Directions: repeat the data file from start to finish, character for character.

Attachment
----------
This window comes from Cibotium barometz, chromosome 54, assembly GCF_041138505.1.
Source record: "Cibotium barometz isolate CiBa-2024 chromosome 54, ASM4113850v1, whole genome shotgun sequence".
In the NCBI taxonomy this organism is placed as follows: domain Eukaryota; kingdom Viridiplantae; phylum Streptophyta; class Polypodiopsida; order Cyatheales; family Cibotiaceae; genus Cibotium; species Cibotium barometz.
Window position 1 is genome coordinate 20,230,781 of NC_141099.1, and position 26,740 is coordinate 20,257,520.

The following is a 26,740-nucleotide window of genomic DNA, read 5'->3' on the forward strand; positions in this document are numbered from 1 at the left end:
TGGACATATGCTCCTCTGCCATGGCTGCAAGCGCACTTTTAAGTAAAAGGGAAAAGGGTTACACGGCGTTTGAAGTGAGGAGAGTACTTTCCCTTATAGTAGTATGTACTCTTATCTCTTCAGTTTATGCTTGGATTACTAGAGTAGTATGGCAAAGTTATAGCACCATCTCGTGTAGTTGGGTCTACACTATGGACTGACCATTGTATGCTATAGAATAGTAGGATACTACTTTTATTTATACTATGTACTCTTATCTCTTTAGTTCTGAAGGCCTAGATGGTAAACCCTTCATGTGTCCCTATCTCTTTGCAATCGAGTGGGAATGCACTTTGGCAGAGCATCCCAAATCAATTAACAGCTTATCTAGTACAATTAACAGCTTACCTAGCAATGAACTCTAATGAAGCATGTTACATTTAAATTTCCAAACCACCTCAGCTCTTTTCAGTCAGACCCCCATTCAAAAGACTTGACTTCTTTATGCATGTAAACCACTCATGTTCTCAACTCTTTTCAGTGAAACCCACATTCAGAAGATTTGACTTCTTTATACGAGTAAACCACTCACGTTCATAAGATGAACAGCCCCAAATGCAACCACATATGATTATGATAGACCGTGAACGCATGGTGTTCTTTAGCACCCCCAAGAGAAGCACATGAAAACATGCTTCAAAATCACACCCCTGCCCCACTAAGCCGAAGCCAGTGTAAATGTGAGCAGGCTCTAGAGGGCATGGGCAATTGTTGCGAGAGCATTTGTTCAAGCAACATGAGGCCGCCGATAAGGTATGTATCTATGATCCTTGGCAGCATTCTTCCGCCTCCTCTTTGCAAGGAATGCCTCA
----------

This window comes from Cibotium barometz, chromosome 54, assembly GCF_041138505.1.
Source record: "Cibotium barometz isolate CiBa-2024 chromosome 54, ASM4113850v1, whole genome shotgun sequence".
In the NCBI taxonomy this organism is placed as follows: domain Eukaryota; kingdom Viridiplantae; phylum Streptophyta; class Polypodiopsida; order Cyatheales; family Cibotiaceae; genus Cibotium; species Cibotium barometz.
Window position 1 is genome coordinate 20,230,781 of NC_141099.1, and position 26,740 is coordinate 20,257,520.

The following is a 26,740-nucleotide window of genomic DNA, read 5'->3' on the forward strand; positions in this document are numbered from 1 at the left end:
TGGACATATGCTCCTCTGCCATGGCTGCAAGCGCACTTTTAAGTAAAAGGGAAAAGGGTTACACGGCGTTTGAAGTGAGGAGAGTACTTTCCCTTATAGTAGTATGTACTCTTATCTCTTCAGTTTATGCTTGGATTACTAGAGTAGTATGGCAAAGTTATAGCACCATCTCGTGTAGTTGGGTCTACACTATGGACTGACCATTGTATGCTATAGAATAGTAGGATACTACTTTTATTTATACTATGTACTCTTATCTCTTTAGTTCTGAAGGCCTAGATGGTAAACCCTTCATGTGTCCCTATCTCTTTGCAATCGAGTGGGAATGCACTTTGGCAGAGCATCCCAAATCAATTAACAGCTTATCTAGTACAATTAACAGCTTACCTAGCAATGAACTCTAATGAAGCATGTTACATTTAAATTTCCAAACCACCTCAGCTCTTTTCAGTCAGACCCCCATTCAAAAGACTTGACTTCTTTATGCATGTAAACCACTCATGTTCTCAACTCTTTTCAGTGAAACCCACATTCAGAAGATTTGACTTCTTTATACGAGTAAACCACTCACGTTCATAAGATGAACAGCCCCAAATGCAACCACATATGATTATGATAGACCGTGAACGCATGGTGTTCTTTAGCACCCCCAAGAGAAGCACATGAAAACATGCTTCAAAATCACACCCCTGCCCCACTAAGCCGAAGCCAGTGTAAATGTGAGCAGGCTCTAGAGGGCATGGGCAATTGTTGCGAGAGCATTTGTTCAAGCAACATGAGGCCGCCGATAAGGTATGTATCTATGATCCTTGGCAGCATTCTTCCGCCTCCTCTTTGCAAGGAATGCCTCA